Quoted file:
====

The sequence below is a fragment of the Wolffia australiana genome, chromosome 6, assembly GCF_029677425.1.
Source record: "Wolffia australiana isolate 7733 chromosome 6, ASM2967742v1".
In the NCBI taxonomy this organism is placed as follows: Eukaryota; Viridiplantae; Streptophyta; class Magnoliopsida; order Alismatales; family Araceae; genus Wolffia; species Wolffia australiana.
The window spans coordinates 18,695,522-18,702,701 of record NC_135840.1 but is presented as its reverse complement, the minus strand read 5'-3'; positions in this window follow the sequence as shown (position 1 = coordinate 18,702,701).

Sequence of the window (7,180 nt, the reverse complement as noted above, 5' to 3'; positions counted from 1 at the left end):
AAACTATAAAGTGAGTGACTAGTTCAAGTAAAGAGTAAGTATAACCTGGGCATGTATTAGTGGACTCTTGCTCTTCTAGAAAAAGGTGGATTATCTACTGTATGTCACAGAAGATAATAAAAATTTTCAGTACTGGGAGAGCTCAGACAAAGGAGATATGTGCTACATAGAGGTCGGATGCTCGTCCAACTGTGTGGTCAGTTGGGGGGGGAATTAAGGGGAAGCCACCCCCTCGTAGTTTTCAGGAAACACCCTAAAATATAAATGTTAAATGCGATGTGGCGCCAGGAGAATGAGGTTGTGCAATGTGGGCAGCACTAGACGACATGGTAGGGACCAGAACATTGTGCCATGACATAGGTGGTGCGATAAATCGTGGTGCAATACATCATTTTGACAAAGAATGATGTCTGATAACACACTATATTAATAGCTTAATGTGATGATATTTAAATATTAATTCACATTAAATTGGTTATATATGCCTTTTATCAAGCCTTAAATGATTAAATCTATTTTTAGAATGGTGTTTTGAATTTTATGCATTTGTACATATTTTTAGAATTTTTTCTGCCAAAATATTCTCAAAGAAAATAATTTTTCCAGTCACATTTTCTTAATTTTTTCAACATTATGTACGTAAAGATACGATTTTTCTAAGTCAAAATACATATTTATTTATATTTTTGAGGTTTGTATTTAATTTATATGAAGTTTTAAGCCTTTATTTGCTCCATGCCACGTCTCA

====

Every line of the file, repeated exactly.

The sequence below is a fragment of the Wolffia australiana genome, chromosome 6, assembly GCF_029677425.1.
Source record: "Wolffia australiana isolate 7733 chromosome 6, ASM2967742v1".
In the NCBI taxonomy this organism is placed as follows: Eukaryota; Viridiplantae; Streptophyta; class Magnoliopsida; order Alismatales; family Araceae; genus Wolffia; species Wolffia australiana.
The window spans coordinates 18,695,522-18,702,701 of record NC_135840.1 but is presented as its reverse complement, the minus strand read 5'-3'; positions in this window follow the sequence as shown (position 1 = coordinate 18,702,701).

Sequence of the window (7,180 nt, the reverse complement as noted above, 5' to 3'; positions counted from 1 at the left end):
AAACTATAAAGTGAGTGACTAGTTCAAGTAAAGAGTAAGTATAACCTGGGCATGTATTAGTGGACTCTTGCTCTTCTAGAAAAAGGTGGATTATCTACTGTATGTCACAGAAGATAATAAAAATTTTCAGTACTGGGAGAGCTCAGACAAAGGAGATATGTGCTACATAGAGGTCGGATGCTCGTCCAACTGTGTGGTCAGTTGGGGGGGGAATTAAGGGGAAGCCACCCCCTCGTAGTTTTCAGGAAACACCCTAAAATATAAATGTTAAATGCGATGTGGCGCCAGGAGAATGAGGTTGTGCAATGTGGGCAGCACTAGACGACATGGTAGGGACCAGAACATTGTGCCATGACATAGGTGGTGCGATAAATCGTGGTGCAATACATCATTTTGACAAAGAATGATGTCTGATAACACACTATATTAATAGCTTAATGTGATGATATTTAAATATTAATTCACATTAAATTGGTTATATATGCCTTTTATCAAGCCTTAAATGATTAAATCTATTTTTAGAATGGTGTTTTGAATTTTATGCATTTGTACATATTTTTAGAATTTTTTCTGCCAAAATATTCTCAAAGAAAATAATTTTTCCAGTCACATTTTCTTAATTTTTTCAACATTATGTACGTAAAGATACGATTTTTCTAAGTCAAAATACATATTTATTTATATTTTTGAGGTTTGTATTTAATTTATATGAAGTTTTAAGCCTTTATTTGCTCCATGCCACGTCTCA